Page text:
NYPD Blue Summary/Review by Amanda Wilson aka Puedo01@aol.com

"Tranny Get Your Gun"
Season 10 Episode 15
2/18/03
Teleplay by Eric Rogers
Story by Bill Clark & Eric Rogers
Directed by Rick Wallace

What was it those two gay guys on In Living Color used to say? ....... Let's get down to business first with the summary which I hope you'll read even if you don't want to see this one again:

SUMMARY

TRANNY STABBING:

Andy and John catch a robbery case. A man named Gordon appears with his wife to report that he got taken off while walking home the night before and that among the things stolen was his wife's broken Rolex. He had it in his pocket to take to the watch repairman. Gordon is a self-important insurance adjuster (is that redundant?). He likes to talk like he's a cop, and he's one of those unfortunate souls who was born without the ability to gauge his own impact on people. In other words, he's a hopelessly annoying boor. He uses a lingo to describe his ordeal that even Andy can't understand. ("spark job," "tag," and "ass over teakettle"--well, Andy probably got that last one.) Finally he explains that this is an insurance case and that he wants to fill out paper work so he can get money for the watch. His wife sits by dumbly saying only about three words the entire time. But her eyes will tell anyone who bothers to look what an asshole she thinks her husband is.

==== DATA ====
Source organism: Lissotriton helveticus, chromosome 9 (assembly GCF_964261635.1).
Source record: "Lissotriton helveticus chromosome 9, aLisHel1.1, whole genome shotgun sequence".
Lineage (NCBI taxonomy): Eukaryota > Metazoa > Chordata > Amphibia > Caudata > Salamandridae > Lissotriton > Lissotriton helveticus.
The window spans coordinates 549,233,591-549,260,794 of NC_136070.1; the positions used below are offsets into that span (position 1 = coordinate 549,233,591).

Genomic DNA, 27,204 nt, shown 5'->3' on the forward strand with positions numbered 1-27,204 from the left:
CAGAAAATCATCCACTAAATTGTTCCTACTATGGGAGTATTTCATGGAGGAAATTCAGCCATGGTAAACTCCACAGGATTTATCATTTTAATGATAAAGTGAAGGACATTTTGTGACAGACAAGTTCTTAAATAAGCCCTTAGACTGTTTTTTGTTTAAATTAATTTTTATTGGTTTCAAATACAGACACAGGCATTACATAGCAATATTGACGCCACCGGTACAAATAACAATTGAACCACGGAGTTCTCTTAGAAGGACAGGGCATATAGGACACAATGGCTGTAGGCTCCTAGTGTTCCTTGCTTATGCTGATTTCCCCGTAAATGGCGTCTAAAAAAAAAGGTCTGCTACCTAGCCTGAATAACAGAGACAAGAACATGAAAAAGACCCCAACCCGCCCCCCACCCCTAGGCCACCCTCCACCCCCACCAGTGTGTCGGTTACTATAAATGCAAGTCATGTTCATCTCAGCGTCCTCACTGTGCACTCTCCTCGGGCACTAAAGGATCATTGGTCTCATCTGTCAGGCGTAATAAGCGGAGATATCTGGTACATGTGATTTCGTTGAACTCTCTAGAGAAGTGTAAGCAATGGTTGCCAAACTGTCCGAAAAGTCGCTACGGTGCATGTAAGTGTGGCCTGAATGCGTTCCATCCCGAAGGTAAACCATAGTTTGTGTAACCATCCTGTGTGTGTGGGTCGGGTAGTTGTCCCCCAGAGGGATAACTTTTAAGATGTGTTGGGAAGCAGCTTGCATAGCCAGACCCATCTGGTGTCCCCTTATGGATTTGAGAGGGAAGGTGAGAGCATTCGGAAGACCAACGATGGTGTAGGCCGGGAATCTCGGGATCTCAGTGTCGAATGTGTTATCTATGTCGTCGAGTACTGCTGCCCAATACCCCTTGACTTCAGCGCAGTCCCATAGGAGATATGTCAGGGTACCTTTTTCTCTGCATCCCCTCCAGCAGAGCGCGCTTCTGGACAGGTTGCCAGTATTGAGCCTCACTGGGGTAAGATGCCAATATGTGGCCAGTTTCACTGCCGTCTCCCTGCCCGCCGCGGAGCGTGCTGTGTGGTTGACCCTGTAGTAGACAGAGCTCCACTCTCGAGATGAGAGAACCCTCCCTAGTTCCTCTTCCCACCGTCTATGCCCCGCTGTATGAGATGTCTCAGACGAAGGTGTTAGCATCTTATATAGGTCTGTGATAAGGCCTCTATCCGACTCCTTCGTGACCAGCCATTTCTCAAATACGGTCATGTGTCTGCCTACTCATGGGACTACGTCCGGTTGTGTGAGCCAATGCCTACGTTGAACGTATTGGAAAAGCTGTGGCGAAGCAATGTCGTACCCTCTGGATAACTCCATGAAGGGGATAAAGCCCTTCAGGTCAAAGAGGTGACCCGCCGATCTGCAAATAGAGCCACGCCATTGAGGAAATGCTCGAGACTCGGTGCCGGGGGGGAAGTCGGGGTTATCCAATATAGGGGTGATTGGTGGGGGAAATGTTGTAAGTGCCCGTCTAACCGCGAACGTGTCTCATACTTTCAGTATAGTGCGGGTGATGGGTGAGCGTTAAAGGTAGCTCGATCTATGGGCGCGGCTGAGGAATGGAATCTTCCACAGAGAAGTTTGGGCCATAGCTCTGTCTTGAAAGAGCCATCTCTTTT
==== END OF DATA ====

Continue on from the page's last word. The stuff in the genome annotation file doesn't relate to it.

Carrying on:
In the midst of this interview, Tony interrupts to send them out with Connie and Rita on a murder. Andy tells Gordon he'll get back to him with paper work and Gordon and his pained wife leave.

The murder victim is a tranny pros (that's NYPD for "transvestite prostitute") named Lana, although her parents called him Mark. MarkLana has been stabbed to death in a hotel and the building manager draws the unhappy lot of having to talk to Andy about it on what is turning out to be a pretty bad day for Andy (see below.) The manager sizes up Andy pretty fast and decides with equal rapidity that he doesn't like what he sees. After Andy accuses him of sitting behind a porn magazine all night the manager responds with as little information as possible. Several questions into their dance Andy hits the right question and the manager pops out with how he saw a guy running out the door and wrote down part of his license plate number. He whips this last out on a small piece of paper with a dramatic flare that would have impressed even his most regular patrons.